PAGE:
The Fading Art of Handwriting

My recollection of learning how to write by hand is vague. I'm not sure if we had workbooks or gestetnered sheets we followed but suspect that the teacher simply modeled each letter on the chalkboard and we repeatedly copied them in our notebook until we got them right. 

I was shocked although not really surprised to learn that cursive writing has all but disappeared from the curriculum. Keyboarding is the thing now which causes one to wonder how people sign their names? Perhaps our fingerprint or a retinal scan are replacing signatures in the digital world. 

There is something satisfying about writing on a good quality paper with a nice pen. The speed of handwriting paces nicely with a slower, more deliberate thought process that helps bring thoughts and ideas in to a clearer focus.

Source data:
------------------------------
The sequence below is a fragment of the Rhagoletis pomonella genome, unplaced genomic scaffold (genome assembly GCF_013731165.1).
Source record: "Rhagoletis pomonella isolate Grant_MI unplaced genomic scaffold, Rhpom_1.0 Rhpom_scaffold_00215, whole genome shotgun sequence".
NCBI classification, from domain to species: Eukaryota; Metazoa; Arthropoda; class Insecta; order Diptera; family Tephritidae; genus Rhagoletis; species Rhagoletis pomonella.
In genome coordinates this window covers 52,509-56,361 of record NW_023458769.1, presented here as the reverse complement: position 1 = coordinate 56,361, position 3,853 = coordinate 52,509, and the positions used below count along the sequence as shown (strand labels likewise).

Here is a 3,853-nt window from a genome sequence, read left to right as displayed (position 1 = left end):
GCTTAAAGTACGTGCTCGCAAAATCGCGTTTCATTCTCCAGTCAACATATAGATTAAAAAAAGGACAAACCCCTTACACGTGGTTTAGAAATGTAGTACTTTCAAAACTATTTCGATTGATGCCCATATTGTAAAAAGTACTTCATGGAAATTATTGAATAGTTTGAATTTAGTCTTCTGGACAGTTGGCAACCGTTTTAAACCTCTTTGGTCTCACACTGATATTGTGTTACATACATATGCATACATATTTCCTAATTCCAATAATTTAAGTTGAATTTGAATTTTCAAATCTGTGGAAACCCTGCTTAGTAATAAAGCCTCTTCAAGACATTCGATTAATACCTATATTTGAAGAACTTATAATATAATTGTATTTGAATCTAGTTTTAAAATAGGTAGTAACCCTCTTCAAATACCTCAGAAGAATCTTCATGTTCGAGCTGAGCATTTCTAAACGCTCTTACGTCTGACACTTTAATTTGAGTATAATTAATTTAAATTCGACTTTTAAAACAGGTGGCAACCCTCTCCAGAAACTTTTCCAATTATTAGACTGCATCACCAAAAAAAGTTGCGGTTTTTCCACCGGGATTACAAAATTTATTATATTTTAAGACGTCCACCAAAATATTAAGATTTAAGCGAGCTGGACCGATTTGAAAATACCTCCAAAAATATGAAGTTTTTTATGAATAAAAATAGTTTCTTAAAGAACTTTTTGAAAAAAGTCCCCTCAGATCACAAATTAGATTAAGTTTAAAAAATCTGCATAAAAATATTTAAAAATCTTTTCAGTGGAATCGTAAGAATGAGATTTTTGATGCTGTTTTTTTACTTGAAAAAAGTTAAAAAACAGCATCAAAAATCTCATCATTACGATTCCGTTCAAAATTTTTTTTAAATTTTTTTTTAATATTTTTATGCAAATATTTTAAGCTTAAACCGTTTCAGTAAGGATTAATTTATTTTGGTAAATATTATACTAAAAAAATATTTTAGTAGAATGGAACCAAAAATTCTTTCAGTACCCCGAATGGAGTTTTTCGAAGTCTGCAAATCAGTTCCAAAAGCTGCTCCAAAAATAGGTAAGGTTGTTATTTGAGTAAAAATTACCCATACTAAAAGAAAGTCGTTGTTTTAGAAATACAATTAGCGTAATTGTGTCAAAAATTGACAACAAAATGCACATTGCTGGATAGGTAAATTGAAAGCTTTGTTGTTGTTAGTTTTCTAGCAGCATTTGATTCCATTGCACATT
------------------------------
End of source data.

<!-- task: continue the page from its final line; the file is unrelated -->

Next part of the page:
I looked a little more deeply into the handwriting to brain connection and was not surprised to find that there is evidence that writing stimulates brain activity significantly more than the act of keyboarding. Hand writing may even help our brain learn better overall, not just how to express ourselves by making squiggly lines on a piece of paper. 

Handwritten notes of congratulations or condolence are much more meaningful than a text, email or Facebook like. When was the last time you wrote something of any length by hand?

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